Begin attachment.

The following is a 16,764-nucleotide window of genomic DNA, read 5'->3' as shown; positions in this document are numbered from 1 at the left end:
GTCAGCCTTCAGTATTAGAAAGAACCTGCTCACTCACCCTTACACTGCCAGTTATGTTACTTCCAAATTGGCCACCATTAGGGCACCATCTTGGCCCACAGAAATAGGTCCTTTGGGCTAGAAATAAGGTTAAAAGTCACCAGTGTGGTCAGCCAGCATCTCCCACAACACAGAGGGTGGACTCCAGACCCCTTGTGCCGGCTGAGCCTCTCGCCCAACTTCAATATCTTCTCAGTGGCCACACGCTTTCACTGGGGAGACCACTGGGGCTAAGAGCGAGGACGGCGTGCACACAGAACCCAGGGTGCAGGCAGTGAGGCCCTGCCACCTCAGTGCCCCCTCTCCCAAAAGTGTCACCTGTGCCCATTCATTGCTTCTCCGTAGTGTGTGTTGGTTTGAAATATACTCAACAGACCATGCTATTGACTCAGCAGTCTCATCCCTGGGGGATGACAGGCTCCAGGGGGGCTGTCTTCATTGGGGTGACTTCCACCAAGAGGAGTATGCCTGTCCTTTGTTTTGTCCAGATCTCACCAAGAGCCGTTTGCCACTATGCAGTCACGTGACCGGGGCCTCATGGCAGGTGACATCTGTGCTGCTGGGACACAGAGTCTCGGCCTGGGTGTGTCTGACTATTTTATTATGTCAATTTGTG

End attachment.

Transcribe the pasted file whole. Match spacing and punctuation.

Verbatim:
The following is a 16,764-nucleotide window of genomic DNA, read 5'->3' as shown; positions in this document are numbered from 1 at the left end:
GTCAGCCTTCAGTATTAGAAAGAACCTGCTCACTCACCCTTACACTGCCAGTTATGTTACTTCCAAATTGGCCACCATTAGGGCACCATCTTGGCCCACAGAAATAGGTCCTTTGGGCTAGAAATAAGGTTAAAAGTCACCAGTGTGGTCAGCCAGCATCTCCCACAACACAGAGGGTGGACTCCAGACCCCTTGTGCCGGCTGAGCCTCTCGCCCAACTTCAATATCTTCTCAGTGGCCACACGCTTTCACTGGGGAGACCACTGGGGCTAAGAGCGAGGACGGCGTGCACACAGAACCCAGGGTGCAGGCAGTGAGGCCCTGCCACCTCAGTGCCCCCTCTCCCAAAAGTGTCACCTGTGCCCATTCATTGCTTCTCCGTAGTGTGTGTTGGTTTGAAATATACTCAACAGACCATGCTATTGACTCAGCAGTCTCATCCCTGGGGGATGACAGGCTCCAGGGGGGCTGTCTTCATTGGGGTGACTTCCACCAAGAGGAGTATGCCTGTCCTTTGTTTTGTCCAGATCTCACCAAGAGCCGTTTGCCACTATGCAGTCACGTGACCGGGGCCTCATGGCAGGTGACATCTGTGCTGCTGGGACACAGAGTCTCGGCCTGGGTGTGTCTGACTATTTTATTATGTCAATTTGTG